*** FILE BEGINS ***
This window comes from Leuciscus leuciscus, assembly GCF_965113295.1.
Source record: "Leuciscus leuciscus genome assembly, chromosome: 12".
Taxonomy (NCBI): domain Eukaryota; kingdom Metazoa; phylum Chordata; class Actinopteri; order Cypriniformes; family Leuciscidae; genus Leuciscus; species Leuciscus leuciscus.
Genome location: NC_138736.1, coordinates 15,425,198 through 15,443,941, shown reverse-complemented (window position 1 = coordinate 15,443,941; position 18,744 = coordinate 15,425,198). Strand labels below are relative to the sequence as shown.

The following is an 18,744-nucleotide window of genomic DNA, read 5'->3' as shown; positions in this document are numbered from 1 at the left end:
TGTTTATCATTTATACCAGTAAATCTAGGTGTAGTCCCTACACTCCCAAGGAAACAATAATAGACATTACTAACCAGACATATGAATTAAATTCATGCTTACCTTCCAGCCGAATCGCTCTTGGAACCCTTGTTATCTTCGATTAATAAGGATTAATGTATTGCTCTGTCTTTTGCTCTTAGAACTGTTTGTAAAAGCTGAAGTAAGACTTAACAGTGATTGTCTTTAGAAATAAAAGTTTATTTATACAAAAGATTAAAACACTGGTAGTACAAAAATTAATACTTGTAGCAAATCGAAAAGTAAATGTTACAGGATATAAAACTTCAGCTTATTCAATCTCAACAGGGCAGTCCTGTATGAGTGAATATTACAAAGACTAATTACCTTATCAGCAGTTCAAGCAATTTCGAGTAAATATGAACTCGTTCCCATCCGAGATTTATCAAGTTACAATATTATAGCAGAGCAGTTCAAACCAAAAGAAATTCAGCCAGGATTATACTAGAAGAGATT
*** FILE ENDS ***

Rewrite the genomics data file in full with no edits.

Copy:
This window comes from Leuciscus leuciscus, assembly GCF_965113295.1.
Source record: "Leuciscus leuciscus genome assembly, chromosome: 12".
Taxonomy (NCBI): domain Eukaryota; kingdom Metazoa; phylum Chordata; class Actinopteri; order Cypriniformes; family Leuciscidae; genus Leuciscus; species Leuciscus leuciscus.
Genome location: NC_138736.1, coordinates 15,425,198 through 15,443,941, shown reverse-complemented (window position 1 = coordinate 15,443,941; position 18,744 = coordinate 15,425,198). Strand labels below are relative to the sequence as shown.

The following is an 18,744-nucleotide window of genomic DNA, read 5'->3' as shown; positions in this document are numbered from 1 at the left end:
TGTTTATCATTTATACCAGTAAATCTAGGTGTAGTCCCTACACTCCCAAGGAAACAATAATAGACATTACTAACCAGACATATGAATTAAATTCATGCTTACCTTCCAGCCGAATCGCTCTTGGAACCCTTGTTATCTTCGATTAATAAGGATTAATGTATTGCTCTGTCTTTTGCTCTTAGAACTGTTTGTAAAAGCTGAAGTAAGACTTAACAGTGATTGTCTTTAGAAATAAAAGTTTATTTATACAAAAGATTAAAACACTGGTAGTACAAAAATTAATACTTGTAGCAAATCGAAAAGTAAATGTTACAGGATATAAAACTTCAGCTTATTCAATCTCAACAGGGCAGTCCTGTATGAGTGAATATTACAAAGACTAATTACCTTATCAGCAGTTCAAGCAATTTCGAGTAAATATGAACTCGTTCCCATCCGAGATTTATCAAGTTACAATATTATAGCAGAGCAGTTCAAACCAAAAGAAATTCAGCCAGGATTATACTAGAAGAGATT